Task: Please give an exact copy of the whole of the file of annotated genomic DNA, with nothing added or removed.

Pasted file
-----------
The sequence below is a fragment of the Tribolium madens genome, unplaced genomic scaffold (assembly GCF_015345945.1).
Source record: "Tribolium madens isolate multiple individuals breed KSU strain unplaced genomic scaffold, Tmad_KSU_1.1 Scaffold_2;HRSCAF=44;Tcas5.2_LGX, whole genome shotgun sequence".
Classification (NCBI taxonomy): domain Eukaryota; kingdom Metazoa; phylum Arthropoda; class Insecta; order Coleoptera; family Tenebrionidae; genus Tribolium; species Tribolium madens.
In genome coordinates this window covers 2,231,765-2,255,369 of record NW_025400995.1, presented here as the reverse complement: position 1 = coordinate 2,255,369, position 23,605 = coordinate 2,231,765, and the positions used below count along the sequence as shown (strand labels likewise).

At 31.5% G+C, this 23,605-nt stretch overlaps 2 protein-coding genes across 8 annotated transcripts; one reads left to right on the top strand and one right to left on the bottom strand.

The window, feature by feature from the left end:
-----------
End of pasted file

The sequence below is a fragment of the Tribolium madens genome, unplaced genomic scaffold (assembly GCF_015345945.1).
Source record: "Tribolium madens isolate multiple individuals breed KSU strain unplaced genomic scaffold, Tmad_KSU_1.1 Scaffold_2;HRSCAF=44;Tcas5.2_LGX, whole genome shotgun sequence".
Classification (NCBI taxonomy): domain Eukaryota; kingdom Metazoa; phylum Arthropoda; class Insecta; order Coleoptera; family Tenebrionidae; genus Tribolium; species Tribolium madens.
In genome coordinates this window covers 2,231,765-2,255,369 of record NW_025400995.1, presented here as the reverse complement: position 1 = coordinate 2,255,369, position 23,605 = coordinate 2,231,765, and the positions used below count along the sequence as shown (strand labels likewise).

At 31.5% G+C, this 23,605-nt stretch overlaps 2 protein-coding genes across 8 annotated transcripts; one reads left to right on the top strand and one right to left on the bottom strand.

The window, feature by feature from the left end: